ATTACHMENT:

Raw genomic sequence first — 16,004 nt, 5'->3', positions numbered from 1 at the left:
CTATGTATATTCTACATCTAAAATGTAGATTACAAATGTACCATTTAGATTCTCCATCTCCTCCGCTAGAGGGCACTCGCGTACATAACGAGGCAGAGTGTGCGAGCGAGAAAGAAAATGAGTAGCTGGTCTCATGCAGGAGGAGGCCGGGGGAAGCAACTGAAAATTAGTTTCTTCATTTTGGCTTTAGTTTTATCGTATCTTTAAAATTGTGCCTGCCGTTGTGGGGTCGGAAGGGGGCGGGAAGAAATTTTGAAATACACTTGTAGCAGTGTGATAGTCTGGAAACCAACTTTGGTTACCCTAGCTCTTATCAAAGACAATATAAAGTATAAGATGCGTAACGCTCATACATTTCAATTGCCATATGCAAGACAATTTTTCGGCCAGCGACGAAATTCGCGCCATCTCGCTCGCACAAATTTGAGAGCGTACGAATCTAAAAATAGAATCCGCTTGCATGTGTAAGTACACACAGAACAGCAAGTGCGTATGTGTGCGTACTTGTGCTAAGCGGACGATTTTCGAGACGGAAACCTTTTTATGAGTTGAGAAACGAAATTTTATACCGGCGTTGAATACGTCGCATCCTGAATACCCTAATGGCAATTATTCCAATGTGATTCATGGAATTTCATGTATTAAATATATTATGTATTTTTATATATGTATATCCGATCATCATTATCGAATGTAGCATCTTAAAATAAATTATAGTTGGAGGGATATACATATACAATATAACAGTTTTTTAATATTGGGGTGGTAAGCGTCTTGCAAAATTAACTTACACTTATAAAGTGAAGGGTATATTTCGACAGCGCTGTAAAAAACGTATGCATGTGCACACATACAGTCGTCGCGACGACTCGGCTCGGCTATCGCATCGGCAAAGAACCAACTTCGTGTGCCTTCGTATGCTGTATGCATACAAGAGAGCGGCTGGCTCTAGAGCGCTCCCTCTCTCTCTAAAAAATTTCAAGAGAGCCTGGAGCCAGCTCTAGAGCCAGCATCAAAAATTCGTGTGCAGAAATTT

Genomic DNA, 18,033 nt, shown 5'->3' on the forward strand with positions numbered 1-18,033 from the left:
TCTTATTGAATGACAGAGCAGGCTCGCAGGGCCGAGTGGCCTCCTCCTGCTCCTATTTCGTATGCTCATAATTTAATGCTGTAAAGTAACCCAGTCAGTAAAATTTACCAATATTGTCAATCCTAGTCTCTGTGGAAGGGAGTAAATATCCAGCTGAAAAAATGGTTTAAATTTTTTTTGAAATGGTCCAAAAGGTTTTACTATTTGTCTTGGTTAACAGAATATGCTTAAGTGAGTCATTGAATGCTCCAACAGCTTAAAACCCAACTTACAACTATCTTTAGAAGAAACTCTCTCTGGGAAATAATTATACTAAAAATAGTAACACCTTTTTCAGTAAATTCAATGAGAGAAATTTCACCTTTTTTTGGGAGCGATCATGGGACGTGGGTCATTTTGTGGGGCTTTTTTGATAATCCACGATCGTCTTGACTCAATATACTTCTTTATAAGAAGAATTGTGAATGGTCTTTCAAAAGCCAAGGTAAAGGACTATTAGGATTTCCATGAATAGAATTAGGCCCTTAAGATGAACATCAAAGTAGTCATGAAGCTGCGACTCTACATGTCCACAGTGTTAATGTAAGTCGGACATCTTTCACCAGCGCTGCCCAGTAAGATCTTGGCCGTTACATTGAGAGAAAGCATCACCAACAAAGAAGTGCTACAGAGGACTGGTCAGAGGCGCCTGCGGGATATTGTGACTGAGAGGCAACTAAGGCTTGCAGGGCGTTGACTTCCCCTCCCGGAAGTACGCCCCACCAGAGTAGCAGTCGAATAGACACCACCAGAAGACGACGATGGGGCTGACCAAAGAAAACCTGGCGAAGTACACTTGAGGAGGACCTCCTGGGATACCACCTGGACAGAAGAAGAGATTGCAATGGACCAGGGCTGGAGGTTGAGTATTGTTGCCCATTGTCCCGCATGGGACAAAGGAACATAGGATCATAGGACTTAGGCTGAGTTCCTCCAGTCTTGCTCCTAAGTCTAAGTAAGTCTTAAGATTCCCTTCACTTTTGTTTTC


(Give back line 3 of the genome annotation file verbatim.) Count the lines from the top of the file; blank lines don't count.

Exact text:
Genomic DNA, 18,033 nt, shown 5'->3' on the forward strand with positions numbered 1-18,033 from the left: